9.1 Reflections 9.2 Translations Rigid Transformations
Lesson 2
Reflections
Reflection
flip
Line of Reflection
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Pre-image
Image
N
E
N
A
T
E
P
T
A
P
Example:
Draw the reflected image of quadrilateral WXYZ
in line p.
Example:
Name the image of each figure under a
reflection in line l .
F
BC
D
BA
trapezoid FHGA
Example:
Quadrilateral ABCD has vertices A(1, 1), B(3, 2),
C(4, -1), and D(2, -3). Graph ABCD and its image
under reflection in the x-axis.
Example:
Triangle RST has vertices R( -1, 3), S(-5, -2),
and T(2, 4). Graph RST and its image under
reflection in the y-axis.
Example:
Quadrilateral RUDV has vertices R(-2, 2), U(3, 1),
D(4, -1), and V(-2, -2) and is reflected in the origin.
Graph RUDV and its image.
To reflect
in the
origin, reflect
over both the
x-axis AND
y-axis.
Example:
Triangle XYZ has vertices X(4, -2), Y(2, -3),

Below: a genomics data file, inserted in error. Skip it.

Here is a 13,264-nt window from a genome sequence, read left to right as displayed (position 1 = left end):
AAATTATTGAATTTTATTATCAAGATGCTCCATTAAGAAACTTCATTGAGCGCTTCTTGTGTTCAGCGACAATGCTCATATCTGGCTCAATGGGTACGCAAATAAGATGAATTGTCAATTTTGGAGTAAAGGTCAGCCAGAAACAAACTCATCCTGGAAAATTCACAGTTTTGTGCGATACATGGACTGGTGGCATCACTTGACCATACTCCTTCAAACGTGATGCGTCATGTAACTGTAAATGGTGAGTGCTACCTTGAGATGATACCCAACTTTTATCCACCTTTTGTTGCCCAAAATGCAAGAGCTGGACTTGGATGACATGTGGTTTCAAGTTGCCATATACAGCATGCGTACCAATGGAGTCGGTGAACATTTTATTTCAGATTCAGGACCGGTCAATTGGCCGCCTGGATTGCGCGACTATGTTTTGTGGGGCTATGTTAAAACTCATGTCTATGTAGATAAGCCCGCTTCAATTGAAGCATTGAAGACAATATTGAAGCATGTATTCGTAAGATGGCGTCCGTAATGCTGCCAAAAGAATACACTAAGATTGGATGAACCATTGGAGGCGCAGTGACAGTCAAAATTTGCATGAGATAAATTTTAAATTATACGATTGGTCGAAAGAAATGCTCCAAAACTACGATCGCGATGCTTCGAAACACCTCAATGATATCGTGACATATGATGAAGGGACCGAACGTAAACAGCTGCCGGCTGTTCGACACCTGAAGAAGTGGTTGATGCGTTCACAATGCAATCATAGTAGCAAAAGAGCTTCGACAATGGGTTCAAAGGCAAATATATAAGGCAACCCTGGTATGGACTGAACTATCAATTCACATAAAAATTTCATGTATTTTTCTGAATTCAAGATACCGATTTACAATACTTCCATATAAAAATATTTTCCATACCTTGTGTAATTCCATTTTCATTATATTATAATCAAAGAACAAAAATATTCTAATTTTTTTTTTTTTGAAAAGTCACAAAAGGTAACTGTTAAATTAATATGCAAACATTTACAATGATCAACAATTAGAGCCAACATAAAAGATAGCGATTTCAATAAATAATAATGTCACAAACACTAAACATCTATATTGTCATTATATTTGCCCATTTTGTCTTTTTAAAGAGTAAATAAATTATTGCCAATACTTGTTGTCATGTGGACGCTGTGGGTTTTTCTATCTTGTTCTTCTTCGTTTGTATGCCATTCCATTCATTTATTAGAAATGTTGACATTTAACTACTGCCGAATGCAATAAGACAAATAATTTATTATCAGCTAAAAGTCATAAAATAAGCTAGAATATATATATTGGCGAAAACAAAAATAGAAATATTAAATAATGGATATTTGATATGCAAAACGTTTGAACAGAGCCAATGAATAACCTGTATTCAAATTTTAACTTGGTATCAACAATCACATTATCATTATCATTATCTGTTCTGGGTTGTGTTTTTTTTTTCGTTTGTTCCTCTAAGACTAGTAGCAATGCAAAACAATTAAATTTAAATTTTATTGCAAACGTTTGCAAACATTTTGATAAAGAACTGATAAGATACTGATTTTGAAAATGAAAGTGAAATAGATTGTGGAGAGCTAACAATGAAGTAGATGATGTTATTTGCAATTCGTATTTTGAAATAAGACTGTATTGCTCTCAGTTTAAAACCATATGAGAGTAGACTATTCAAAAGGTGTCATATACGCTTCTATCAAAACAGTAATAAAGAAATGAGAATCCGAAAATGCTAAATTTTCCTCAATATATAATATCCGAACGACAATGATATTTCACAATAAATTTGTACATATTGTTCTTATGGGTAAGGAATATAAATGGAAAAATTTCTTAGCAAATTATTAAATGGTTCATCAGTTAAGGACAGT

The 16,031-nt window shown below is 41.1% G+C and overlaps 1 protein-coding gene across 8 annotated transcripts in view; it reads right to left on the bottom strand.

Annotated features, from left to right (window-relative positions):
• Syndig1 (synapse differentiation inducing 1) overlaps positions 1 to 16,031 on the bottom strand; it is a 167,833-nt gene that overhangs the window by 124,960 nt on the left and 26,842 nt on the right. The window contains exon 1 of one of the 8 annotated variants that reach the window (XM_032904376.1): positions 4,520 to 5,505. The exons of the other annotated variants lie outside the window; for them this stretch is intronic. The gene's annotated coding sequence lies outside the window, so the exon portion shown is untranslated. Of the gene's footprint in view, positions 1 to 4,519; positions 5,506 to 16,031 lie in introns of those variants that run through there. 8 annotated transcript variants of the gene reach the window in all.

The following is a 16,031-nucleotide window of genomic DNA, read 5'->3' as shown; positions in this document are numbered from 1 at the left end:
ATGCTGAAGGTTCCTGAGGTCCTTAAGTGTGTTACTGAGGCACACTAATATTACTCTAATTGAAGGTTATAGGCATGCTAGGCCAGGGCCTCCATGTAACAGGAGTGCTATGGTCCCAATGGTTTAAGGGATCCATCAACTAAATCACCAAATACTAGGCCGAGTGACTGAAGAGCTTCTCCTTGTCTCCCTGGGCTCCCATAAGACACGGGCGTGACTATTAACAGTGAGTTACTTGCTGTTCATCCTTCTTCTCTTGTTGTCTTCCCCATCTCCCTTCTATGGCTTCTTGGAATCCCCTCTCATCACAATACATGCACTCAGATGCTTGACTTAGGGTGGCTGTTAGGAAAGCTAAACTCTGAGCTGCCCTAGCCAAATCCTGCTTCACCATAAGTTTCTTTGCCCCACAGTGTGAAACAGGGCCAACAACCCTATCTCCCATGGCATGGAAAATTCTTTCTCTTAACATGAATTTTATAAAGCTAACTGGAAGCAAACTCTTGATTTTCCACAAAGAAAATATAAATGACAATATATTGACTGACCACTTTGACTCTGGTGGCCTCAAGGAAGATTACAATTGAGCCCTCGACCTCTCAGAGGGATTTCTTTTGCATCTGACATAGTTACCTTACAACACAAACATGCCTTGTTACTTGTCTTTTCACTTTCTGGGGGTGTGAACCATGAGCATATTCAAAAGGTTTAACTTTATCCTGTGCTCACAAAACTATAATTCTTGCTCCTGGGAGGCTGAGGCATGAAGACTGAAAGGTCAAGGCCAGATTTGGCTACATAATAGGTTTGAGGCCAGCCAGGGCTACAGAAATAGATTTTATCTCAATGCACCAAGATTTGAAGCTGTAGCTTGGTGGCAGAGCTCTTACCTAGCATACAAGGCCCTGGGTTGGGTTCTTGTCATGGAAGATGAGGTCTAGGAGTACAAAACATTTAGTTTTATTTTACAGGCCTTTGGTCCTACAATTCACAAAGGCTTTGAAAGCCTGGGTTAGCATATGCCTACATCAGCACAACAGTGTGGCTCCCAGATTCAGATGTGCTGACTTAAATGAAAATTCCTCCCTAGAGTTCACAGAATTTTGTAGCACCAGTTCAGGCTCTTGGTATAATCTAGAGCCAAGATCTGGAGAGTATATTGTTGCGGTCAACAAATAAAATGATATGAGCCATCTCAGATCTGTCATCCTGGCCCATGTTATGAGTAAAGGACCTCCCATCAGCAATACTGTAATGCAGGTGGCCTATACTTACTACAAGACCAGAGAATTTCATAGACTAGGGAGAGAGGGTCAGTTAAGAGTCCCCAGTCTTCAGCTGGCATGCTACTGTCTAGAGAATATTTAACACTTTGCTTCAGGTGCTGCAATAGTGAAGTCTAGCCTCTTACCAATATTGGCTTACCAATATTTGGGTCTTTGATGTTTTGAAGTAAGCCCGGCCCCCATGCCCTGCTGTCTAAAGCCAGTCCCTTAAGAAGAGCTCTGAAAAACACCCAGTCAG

and Z(3, -5). Graph XYZ and it image under
reflection in the line y = x.
Example:
Rectangle JKLM has vertices J(0, 2), K(0, -2),
L(3, 2), and M(3, -2). Graph JKLM and its
image under reflection in the line y = -x.
If a figure can be folded so that the two halves
match exactly, the fold is called a line of symmetry.
For some figures, a common point of symmetry,
called a point of reflection, exists
for all points on a figure
Example:
Determine how many lines of symmetry the figure
has and draw them. Then determine whether the
figure has point symmetry.
A point of symmetry is the midpoint of all line
segments joining opposite points of the figure.